# Messed-up Pennies

Here's your nightly math! Just 5 quick minutes of number fun for kids and parents at home. Read a cool fun fact, followed by math riddles at different levels so everyone can jump in. Your kids will love you for it.

# Messed-up Pennies

December 3, 2018

A penny doesn’t seem very exciting, does it. It’s worth just 1 cent, and worse yet, it costs nearly 2 cents to make one!  But some pennies are worth a lot. Did you ever look closely at a coin and  the 4-digit number stamped on it? That’s the year the coin was made. A little letter after it tells you where it was made (the city). In some years the machines in one city made the first few pennies wrong, with crooked letters or the wrong mix of metal. Once they fix the problem, there are just those few messed-up pennies, and suddenly those coins are special. As you see from this list, you can sell them for hundreds or even thousands of dollars! Next time you see a penny from one of these years, take a closer look. It might buy you a lot.

Wee ones: If you have 3 regular copper pennies and 1 special 1943 steel penny, how many do you have altogether?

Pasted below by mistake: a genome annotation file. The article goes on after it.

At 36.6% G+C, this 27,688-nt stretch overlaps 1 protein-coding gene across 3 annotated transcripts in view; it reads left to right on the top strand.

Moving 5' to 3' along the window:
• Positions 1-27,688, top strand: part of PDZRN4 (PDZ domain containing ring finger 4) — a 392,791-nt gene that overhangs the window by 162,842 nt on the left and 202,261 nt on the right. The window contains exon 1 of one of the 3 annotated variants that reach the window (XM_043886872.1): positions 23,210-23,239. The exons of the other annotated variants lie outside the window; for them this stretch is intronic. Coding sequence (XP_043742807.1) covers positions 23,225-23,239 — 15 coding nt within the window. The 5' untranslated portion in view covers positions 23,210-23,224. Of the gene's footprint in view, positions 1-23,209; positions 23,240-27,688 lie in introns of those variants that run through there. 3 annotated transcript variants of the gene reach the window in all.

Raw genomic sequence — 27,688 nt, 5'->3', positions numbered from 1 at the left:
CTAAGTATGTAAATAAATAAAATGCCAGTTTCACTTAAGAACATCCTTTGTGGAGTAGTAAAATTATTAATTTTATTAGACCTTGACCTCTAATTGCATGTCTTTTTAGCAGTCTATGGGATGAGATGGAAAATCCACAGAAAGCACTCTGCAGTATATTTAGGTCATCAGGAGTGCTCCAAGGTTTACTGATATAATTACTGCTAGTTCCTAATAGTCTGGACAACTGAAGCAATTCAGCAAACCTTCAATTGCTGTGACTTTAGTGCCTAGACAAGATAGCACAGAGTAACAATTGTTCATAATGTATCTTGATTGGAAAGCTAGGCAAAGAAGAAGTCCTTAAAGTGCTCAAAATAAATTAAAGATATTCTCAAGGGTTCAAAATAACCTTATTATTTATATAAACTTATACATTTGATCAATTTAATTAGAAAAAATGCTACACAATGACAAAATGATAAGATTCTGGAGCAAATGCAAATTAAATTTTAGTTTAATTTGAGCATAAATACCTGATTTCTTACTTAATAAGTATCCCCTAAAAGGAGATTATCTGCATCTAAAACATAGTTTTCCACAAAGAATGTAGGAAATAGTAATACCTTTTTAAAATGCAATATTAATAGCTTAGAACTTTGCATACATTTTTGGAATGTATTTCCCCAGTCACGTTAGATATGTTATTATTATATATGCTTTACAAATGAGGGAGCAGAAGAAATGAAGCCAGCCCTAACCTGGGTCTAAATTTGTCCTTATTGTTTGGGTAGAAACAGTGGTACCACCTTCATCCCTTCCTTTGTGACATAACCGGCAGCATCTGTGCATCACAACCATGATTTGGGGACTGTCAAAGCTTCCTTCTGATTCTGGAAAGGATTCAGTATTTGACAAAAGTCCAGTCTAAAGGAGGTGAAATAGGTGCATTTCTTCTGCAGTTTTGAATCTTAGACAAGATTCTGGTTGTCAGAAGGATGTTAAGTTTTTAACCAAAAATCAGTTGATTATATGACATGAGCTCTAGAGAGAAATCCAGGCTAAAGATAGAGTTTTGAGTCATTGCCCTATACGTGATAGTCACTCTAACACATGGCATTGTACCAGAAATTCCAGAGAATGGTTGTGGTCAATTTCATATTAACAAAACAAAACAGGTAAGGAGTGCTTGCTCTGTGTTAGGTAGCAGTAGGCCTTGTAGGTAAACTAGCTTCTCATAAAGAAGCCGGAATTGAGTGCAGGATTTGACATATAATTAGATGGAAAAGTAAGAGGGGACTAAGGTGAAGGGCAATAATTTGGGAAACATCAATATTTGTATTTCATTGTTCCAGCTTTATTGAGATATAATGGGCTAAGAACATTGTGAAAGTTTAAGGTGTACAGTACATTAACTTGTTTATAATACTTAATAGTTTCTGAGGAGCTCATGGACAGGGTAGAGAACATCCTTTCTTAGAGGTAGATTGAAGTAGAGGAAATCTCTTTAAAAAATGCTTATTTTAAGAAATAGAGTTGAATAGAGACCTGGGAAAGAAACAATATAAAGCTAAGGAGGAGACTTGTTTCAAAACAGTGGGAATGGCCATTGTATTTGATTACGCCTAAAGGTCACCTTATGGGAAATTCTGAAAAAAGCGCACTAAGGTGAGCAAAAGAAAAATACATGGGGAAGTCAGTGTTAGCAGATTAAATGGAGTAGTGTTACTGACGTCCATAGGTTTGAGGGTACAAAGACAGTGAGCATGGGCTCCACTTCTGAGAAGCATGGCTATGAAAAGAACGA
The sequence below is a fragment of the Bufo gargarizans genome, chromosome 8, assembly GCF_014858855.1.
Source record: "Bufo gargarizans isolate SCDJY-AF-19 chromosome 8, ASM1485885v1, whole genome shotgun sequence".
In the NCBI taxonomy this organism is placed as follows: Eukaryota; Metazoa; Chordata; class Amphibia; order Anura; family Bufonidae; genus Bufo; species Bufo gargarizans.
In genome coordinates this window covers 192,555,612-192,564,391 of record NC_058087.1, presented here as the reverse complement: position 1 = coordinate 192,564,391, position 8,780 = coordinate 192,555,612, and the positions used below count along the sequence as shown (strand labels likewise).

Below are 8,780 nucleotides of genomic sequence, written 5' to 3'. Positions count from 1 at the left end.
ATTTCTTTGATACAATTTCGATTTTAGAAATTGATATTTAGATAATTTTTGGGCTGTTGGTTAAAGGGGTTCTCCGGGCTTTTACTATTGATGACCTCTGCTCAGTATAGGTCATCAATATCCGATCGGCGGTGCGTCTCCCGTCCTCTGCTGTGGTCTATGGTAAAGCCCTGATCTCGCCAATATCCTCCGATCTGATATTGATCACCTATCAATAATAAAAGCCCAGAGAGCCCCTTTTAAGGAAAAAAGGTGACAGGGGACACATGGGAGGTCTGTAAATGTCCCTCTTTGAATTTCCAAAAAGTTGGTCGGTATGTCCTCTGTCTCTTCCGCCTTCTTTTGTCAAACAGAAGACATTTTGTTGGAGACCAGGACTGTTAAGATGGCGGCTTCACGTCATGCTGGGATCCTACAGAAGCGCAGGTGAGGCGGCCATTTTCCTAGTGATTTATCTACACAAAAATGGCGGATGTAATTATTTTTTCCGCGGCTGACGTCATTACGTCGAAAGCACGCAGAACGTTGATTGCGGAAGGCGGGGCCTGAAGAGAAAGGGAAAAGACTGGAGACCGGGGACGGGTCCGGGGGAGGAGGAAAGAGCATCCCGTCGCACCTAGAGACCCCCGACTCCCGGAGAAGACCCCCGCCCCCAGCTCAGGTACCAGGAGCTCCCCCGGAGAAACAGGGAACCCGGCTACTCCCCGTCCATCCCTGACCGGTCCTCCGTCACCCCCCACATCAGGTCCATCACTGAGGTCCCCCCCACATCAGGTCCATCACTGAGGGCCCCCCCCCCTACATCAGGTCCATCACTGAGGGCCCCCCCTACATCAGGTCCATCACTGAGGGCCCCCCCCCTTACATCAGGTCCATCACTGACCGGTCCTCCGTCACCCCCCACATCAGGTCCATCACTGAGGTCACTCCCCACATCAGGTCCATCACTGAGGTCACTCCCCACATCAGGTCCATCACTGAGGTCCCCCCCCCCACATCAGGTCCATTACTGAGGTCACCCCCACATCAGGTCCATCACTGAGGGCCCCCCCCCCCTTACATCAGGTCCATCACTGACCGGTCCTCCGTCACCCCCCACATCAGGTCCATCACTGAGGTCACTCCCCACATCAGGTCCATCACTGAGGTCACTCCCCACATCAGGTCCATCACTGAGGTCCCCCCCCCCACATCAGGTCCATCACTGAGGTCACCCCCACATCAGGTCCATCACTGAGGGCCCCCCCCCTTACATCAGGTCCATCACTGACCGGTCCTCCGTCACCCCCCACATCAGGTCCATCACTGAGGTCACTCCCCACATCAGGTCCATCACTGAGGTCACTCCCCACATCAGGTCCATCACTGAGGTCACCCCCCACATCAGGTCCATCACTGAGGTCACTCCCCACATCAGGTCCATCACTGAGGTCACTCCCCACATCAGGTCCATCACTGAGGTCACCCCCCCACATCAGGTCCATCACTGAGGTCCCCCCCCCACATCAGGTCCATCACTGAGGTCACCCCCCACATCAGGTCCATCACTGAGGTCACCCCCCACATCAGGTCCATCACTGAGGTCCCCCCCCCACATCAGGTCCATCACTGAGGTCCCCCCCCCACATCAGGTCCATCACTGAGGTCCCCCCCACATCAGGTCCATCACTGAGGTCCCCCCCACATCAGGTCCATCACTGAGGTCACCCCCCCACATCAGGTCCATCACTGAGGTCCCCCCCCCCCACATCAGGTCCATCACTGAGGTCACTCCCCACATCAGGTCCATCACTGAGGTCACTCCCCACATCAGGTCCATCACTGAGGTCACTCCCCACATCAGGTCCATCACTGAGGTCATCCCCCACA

Little kids: If you have what looks like 7 dimes, but a magnet picks up 2 of them (which means it’s a 1943 steel penny), how many real dimes do you have?  Bonus: Dimes are worth 10 cents each. What are the 5 real dimes worth?

Big kids: On some 1955 pennies, the design shows double – but only on 24,000 of them. What is the face value of all those pennies in dollars? (Reminder: there are 100 pennies in a dollar.)  Bonus: Because they’re so rare, collectors will pay up to \$1,500 for just one of these pennies. If you have 2 of them, how much money would you get for them?

Answers:
Wee ones: 4 pennies total.

Little kids: 5 dimes.  Bonus: 50 cents.

Big kids: \$240 dollars.  Bonus: \$3,000 total.

### Laura Overdeck

Laura Bilodeau Overdeck is founder and president of Bedtime Math Foundation. Her goal is to make math as playful for kids as it was for her when she was a child. Her mom had Laura baking before she could walk, and her dad had her using power tools at a very unsafe age, measuring lengths, widths and angles in the process. Armed with this early love of numbers, Laura went on to get a BA in astrophysics from Princeton University, and an MBA from the Wharton School of Business; she continues to star-gaze today. Laura’s other interests include her three lively children, chocolate, extreme vehicles, and Lego Mindstorms.